1. Marylyn, via

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I recently had a bilateral mastectomy and breast reconstruction at a major Boston hospital. The nurse wanted me up and walking after the surgery ("Promoting Nursing Students' Ethical Development in the Clinical Setting," Teaching for Practice, November 2017). As a nurse myself, I knew the drill but I was very uncomfortable. The nurse proceeded to tell me that if I didn't get up, I would be like the others who go home and return in a body bag. She repeated herself multiple times. I lay in bed contemplating my death, knowing that I'd just had extensive chest surgery. Was she right in what she did? I got up.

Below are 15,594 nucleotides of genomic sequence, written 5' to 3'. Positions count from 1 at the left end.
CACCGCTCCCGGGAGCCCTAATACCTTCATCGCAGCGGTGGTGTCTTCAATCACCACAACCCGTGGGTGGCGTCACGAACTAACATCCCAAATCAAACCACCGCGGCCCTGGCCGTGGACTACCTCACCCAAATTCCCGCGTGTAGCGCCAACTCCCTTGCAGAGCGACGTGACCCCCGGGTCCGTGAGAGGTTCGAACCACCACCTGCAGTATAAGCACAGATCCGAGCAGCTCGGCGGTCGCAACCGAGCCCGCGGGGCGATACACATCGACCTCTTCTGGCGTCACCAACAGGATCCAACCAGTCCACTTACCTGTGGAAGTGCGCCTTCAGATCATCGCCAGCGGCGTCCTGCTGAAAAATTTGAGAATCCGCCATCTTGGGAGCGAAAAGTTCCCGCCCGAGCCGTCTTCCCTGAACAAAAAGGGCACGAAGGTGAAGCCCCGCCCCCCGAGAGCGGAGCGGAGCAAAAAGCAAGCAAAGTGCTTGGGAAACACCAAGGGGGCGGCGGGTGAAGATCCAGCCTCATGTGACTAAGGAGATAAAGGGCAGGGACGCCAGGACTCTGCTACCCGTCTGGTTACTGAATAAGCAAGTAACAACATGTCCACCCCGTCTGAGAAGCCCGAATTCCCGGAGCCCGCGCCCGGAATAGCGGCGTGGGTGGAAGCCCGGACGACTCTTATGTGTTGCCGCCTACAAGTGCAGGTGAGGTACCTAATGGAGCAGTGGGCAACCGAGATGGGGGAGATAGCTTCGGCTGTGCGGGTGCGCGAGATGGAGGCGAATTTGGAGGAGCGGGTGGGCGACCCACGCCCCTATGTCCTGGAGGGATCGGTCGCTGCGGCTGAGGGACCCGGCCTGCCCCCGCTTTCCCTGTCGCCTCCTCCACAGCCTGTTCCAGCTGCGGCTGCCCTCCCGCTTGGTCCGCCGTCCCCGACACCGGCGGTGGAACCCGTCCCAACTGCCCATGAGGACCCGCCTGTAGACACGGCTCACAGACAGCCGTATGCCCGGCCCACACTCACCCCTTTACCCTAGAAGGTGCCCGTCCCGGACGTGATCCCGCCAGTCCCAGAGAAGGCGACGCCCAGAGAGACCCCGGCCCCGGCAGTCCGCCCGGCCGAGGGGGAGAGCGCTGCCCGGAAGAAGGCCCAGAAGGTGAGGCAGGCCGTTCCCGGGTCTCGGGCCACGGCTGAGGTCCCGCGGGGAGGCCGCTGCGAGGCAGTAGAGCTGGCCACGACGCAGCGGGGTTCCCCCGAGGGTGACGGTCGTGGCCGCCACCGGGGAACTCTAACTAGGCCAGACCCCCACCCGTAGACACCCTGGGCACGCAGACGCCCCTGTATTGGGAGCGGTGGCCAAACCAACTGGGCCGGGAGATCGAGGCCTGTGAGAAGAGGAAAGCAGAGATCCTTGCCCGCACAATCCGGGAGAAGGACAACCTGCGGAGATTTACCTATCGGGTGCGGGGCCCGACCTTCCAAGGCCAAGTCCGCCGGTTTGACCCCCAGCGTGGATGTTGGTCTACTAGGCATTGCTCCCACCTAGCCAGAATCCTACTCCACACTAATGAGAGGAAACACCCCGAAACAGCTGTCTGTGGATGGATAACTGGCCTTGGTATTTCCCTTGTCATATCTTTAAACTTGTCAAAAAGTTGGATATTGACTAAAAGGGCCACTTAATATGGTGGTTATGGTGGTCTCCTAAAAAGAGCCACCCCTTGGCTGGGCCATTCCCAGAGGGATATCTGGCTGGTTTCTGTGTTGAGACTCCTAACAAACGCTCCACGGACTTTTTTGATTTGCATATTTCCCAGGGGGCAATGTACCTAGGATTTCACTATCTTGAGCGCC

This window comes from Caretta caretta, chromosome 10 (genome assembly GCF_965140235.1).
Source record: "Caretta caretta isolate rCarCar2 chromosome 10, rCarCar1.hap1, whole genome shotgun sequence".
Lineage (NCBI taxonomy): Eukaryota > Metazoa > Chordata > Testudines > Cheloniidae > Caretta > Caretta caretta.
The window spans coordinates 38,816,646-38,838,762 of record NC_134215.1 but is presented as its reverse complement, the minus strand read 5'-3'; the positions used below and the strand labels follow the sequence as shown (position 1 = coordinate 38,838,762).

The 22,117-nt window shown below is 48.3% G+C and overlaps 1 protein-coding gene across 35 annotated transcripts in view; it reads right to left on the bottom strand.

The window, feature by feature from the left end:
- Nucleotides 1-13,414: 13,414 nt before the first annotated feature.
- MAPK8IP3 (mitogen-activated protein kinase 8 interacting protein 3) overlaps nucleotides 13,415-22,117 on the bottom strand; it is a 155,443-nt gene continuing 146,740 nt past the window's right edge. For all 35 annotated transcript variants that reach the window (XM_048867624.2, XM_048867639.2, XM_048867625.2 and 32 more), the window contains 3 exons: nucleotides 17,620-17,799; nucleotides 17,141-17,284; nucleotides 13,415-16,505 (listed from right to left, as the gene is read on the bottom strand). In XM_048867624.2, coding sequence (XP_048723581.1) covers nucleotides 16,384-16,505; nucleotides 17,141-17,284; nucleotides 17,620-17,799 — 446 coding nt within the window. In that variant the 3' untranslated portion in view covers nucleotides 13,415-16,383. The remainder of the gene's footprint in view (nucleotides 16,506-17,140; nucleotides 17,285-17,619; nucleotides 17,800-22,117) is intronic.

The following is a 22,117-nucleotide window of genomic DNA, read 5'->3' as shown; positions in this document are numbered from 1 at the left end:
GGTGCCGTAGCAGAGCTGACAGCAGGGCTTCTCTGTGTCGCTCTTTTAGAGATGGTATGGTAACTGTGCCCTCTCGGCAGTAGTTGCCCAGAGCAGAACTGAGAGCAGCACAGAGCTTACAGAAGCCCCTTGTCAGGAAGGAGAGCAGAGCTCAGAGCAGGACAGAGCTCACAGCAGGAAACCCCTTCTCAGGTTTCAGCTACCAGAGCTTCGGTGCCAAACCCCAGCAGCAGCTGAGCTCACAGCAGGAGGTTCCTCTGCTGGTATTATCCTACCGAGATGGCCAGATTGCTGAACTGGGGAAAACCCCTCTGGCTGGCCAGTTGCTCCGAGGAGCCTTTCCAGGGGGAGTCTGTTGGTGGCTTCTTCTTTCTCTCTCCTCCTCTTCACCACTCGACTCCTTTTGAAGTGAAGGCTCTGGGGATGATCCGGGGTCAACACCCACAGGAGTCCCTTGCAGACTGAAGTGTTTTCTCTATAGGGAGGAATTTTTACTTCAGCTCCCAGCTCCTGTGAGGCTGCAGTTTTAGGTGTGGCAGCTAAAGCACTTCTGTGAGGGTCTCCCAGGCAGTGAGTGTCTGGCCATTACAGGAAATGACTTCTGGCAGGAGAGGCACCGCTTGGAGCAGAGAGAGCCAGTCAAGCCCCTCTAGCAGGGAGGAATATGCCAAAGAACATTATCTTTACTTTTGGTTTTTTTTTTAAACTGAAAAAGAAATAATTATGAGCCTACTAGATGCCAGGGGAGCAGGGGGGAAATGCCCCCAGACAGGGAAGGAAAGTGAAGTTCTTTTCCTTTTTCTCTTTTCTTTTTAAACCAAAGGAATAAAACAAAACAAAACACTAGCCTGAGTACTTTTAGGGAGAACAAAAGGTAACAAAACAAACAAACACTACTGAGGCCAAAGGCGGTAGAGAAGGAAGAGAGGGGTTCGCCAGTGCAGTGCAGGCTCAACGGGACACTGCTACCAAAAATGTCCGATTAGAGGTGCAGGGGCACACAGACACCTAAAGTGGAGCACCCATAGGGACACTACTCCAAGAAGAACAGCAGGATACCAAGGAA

As a health professional, I think it would have been appropriate for her to acknowledge "good behavior" when I started walking. My faith and trust in this facility went down. It felt like I was involved in an abusive relationship. What is the ethical expectation of making a sick patient walk? Is it OK to threaten death and create fear? Should the nurse have had any positive follow-through?


Marylyn, via